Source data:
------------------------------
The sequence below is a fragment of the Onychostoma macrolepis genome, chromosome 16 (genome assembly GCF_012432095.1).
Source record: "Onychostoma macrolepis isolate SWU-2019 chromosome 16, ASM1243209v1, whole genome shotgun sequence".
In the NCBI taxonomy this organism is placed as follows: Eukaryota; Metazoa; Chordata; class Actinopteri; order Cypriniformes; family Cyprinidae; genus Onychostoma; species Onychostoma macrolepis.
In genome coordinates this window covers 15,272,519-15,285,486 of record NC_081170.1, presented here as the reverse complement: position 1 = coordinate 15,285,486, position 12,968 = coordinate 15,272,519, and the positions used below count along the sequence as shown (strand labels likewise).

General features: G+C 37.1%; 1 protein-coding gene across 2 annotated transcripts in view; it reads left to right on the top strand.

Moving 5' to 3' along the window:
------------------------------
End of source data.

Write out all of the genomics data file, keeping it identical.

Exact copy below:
The sequence below is a fragment of the Onychostoma macrolepis genome, chromosome 16 (genome assembly GCF_012432095.1).
Source record: "Onychostoma macrolepis isolate SWU-2019 chromosome 16, ASM1243209v1, whole genome shotgun sequence".
In the NCBI taxonomy this organism is placed as follows: Eukaryota; Metazoa; Chordata; class Actinopteri; order Cypriniformes; family Cyprinidae; genus Onychostoma; species Onychostoma macrolepis.
In genome coordinates this window covers 15,272,519-15,285,486 of record NC_081170.1, presented here as the reverse complement: position 1 = coordinate 15,285,486, position 12,968 = coordinate 15,272,519, and the positions used below count along the sequence as shown (strand labels likewise).

General features: G+C 37.1%; 1 protein-coding gene across 2 annotated transcripts in view; it reads left to right on the top strand.

Moving 5' to 3' along the window: